Expectations for TSM are always high. But after dropping a set against a talented Cloud9 squad, the team found itself in trouble against Immortals. That’s when top laner Kevin “Hauntzer” Yarnell—their most unassuming player—found himself in a position to win the series.
Hauntzer can be easy to overlook. After all, one of his greatest strengths is being a chameleon, in adapting his play style and champion pool to match the needs of his team. But sometimes even chameleons need to stand out. And in the deciding game against Immortals, Hauntzer picked the perfect moment.
After struggling in his first few games, Hauntzer blew open the deciding game.
What happened to Hauntzer?
Hauntzer was a key component as TSM swept through the LCS Summer 2016. Per Oracle’s Elixir, he had the highest creep score (CS) differential at 10 minutes in the entire league. That’s right: The leading laner in NA wasn’t Heo “Huni” Seong-hoon, a primary carry, or Darshan Upadhyaya, a steady split pusher. Hauntzer was able to build leads and absorb pressure while playing a wide variety of champions, from Irelia to Shen to Gnar.
The leads Hauntzer built allowed him to shove and roam for his team while not sacrificing farm. This forced his opponents to choose between CS and teamfights. Building advantages like this takes time and patience. The effects can be overlooked, especially when the other TSM stars are the ones getting kills in teamfights. It’s the perfect role for Hauntzer.
This year, Hauntzer hasn’t had as much success in lane, and it’s hurting his team. The sample size is small, but he’s currently averaging a CS deficit at 10 minutes. That’s given the team fits as it seeks to find the identity it had just a few months ago.
How did Hauntzer turn it around?
Betting big on the top lane
The first sign came in the Game 3 draft. TSM first-picked Maokai for Hauntzer, a no-brainer not because of the priority given to Hauntzer, but because of how broken Maokai is with the Courage of Colossus mastery. The treant’s ability to lock down a target with a point-and-click ability while gaining a huge shield makes him extremely powerful in fights.
TSM then picked Ashe for Jason “WildTurtle” Tran but declined to pair him with a matching support. Instead, they grabbed Cassiopeia for star mid laner Soren “Bjergsen” Bjerg.
Sensing an opportunity, Immortals (on red side), started banning supports in the second ban phase. Because Immortals also had the next pick, TSM felt forced to counter with a support ban of their own. These bans seemed to target Vincent “Biofrost” Wang’s champion pool, forcing him onto a tank support (Thresh) who could be poked out in lane. With their own support, Kim “Olleh” Joo-sung, comfortable on Morgana, Immortals created a winning duo lane matchup.
It’s extremely hard to win in professional League with more than one losing lane. Bjergsen can usually win his. But with the melee into ranged matchup in the duo lane, it was critical for Hauntzer to come through. He had to at least go even with Lee “Flame” Ho-jong’s Poppy.
He did more than go even.
A familiar pattern
Flame isn’t a perfect player but the guy knows how to CS. And Hauntzer straight bullied him. He went up four CS after two waves. Six after three. Small, steady advantages.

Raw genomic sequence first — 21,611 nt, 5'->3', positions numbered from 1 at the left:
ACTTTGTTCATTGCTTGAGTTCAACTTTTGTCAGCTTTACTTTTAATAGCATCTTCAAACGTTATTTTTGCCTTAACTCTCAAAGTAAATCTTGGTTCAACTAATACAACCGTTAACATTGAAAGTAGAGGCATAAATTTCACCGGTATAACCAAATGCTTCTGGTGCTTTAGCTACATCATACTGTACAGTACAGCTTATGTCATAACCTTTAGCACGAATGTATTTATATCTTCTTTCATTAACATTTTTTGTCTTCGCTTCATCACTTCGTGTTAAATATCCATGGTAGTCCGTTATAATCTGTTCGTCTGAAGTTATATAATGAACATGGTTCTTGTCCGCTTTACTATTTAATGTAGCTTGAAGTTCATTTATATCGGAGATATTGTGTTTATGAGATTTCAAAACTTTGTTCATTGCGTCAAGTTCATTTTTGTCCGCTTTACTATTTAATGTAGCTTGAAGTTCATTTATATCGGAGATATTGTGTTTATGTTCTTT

Meanwhile in the bottom half of the map, TSM jungler Dennis “Sveskeren” Johnsen read counterpart Joshua “Dardoch” Hartnett’s overtly obvious plays, blowing flashes on nearly everyone. When Dardoch switched focus and roamed to the top, Hauntzer just walked out.
Blowing flashes wouldn’t mean much if TSM couldn’t capitalize. Hauntzer wouldn’t make that mistake. After teleporting back to lane and shoving his minions (up 11 in CS), he roamed with Svenskeren to the mid lane. The resulting dive was clinical: a summoner-less Pobelter was easily killed.
After the kill, Hauntzer walked back to lane and hardly suffered for farm. Meanwhile, Flame’s own roam saw him miss a whole wave of CS. This was the familiar TSM strategy of last year: shove, roam, and force the opponent into bad choices. When Dardoch overextended to kill Svenskeren, Hauntzer was there to earn an assist. When Flame overextended to steal a blue buff, Hauntzer was there to help Bjergsen earn it back.
The coup de grâce came at 10 minutes, where Hauntzer forced Flame to teleport back to lane. Less than two minutes later, when Dardoch ganked the bot lane, Hauntzer’s TP was on time. They won that fight and took first turret. By the time Dardoch finally shut him down, the game had already snowballed too far into TSM’s hands.
TSM needs this from Hauntzer in every game
Going into the season, we thought we knew how TSM would work. Bjergsen is the carry, working with Sevenskeren to control the map. The biggest question mark was the duo lane of Jason “WildTurtle” Tran and Vincent “Biofrost” Wang. Hauntzer just needed to be solid. The advantages he carves out are small and take time. Although he plays a role in TSM’s wins, he is rarely assigned credit for victories or blame for losses.
But with WildTurtle struggling in the early game as well, TSM is requiring more of Hauntzer. He needs to have an early impact in every game for them to reach their potential. The urgency is heightened with the current crop of top lane talent, including formidable international stars like Jang “Looper” Hyeong-seok, Kim “Ssumday” Chan-ho, and of course, Jung “Impact” Eon-yeong.
Hauntzer may not be the most talented top laner in the region. But he is exactly the player that TSM needs.